When I got off the bike, I pretty much had my answer. I fell to the ground in pain - I couldn't even walk. The aid station paramedic told me he wasn't going to let me leave until we had a medical consult. He helped me to a chair and I sat and iced it while we waited. Medical showed up 30 minutes later, and I discussed the injury with the doc. He confirmed that the pain was not likely a muscle cramp, but more likely acute tendinitis from overuse. I was done. I called Jim on a volunteer's cell phone.

They carted me to the finish line in the same van as Marino Vanhoenacker, the men's leader off the bike who dropped out during the run. I had to be carried to a cot in the medical tent, unable to put any weight on my legs. I wanted to cry but confusion and fear clouded my tears. The meds at the finish line had three different diagnoses, but I only heard one of them: pelvic stress fracture. It certainly acted like bone pain: no pain at rest, but white-hot searing pain when weight-bearing or trying to lift my leg.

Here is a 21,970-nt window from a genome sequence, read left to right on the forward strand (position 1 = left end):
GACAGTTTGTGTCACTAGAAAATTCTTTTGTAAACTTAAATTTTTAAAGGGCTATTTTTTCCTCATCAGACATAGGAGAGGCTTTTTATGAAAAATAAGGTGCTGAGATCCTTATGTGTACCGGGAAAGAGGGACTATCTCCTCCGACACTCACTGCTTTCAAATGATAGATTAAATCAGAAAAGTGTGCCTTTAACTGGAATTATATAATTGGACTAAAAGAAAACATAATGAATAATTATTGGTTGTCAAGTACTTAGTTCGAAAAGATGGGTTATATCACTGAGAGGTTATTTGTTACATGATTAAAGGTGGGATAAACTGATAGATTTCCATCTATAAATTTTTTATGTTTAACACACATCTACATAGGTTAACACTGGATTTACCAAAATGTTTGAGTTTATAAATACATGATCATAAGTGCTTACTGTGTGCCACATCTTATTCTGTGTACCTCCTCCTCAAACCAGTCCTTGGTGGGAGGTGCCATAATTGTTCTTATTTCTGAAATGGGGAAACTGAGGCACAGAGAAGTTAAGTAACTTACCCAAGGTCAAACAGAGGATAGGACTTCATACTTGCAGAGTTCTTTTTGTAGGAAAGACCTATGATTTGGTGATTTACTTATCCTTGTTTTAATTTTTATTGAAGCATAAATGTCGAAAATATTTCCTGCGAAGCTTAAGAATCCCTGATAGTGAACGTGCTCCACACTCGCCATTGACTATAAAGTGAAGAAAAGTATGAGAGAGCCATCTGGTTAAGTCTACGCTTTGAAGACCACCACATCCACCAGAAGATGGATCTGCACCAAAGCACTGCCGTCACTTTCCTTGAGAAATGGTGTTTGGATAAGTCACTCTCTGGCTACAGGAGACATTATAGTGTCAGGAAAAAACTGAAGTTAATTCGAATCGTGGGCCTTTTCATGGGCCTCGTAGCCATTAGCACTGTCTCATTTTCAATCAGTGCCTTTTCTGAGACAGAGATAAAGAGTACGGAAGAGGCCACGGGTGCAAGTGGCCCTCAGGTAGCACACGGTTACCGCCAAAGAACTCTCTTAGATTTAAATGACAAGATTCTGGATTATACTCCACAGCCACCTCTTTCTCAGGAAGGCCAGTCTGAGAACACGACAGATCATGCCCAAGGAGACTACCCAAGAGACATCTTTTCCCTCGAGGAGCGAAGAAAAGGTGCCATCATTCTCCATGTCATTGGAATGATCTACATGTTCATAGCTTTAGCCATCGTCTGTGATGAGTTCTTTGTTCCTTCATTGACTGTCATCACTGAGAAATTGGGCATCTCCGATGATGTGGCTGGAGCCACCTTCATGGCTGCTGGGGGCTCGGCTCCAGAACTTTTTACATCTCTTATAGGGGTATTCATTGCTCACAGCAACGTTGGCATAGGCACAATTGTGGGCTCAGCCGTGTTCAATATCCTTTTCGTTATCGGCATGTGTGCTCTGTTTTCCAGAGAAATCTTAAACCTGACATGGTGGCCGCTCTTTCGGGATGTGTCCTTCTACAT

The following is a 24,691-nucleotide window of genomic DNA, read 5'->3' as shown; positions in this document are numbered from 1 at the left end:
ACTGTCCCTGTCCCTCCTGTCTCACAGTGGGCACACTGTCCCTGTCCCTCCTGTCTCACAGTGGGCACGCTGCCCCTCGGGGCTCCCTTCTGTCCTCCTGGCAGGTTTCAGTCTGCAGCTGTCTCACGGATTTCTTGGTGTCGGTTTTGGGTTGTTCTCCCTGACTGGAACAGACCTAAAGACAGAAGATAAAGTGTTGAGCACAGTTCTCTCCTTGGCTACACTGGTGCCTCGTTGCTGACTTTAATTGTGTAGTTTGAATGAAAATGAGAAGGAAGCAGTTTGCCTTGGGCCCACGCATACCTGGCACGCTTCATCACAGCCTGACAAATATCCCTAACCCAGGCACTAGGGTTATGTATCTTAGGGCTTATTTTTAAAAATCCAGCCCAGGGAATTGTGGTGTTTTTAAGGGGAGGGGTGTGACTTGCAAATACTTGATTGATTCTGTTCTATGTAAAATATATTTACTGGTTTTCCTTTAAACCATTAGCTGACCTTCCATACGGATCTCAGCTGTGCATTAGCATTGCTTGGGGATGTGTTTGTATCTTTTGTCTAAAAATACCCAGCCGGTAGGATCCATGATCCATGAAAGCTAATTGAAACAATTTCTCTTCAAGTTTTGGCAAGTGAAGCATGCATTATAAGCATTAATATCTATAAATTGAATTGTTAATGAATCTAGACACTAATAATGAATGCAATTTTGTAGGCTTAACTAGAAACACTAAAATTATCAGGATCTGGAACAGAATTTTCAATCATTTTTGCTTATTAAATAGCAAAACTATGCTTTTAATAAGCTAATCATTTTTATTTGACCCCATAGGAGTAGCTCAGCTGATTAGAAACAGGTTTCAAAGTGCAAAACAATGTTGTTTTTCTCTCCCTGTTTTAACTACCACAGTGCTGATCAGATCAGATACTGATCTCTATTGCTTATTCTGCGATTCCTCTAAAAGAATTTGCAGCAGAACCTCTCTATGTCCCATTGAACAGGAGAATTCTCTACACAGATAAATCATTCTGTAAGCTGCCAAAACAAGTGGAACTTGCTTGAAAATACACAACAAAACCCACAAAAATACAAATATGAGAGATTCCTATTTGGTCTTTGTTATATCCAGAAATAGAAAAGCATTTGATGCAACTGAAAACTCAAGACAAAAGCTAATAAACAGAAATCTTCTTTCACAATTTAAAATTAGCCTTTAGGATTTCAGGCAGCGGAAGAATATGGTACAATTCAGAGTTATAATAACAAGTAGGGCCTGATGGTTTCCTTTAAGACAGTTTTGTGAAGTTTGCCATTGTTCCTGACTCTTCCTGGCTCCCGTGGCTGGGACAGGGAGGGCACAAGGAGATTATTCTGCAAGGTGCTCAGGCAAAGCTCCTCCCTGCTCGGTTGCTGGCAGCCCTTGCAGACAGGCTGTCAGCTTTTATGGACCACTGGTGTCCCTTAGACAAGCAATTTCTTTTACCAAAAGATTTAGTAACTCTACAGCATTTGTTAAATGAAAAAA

Jim and my friend Julie (who came all the way to Hawaii for this crazy outcome) waited outside the tent for news. They were given a car pass to pick me up and take me to the Kona hospital for X-rays. Julie generously stayed behind to retrieve my bike (Did I mention I had to leave my bike at the aid station? Yeah, that caused a panic in the med van, to say the least.) At least she got to see more of the race.

I milked the House thing for all it was worth. I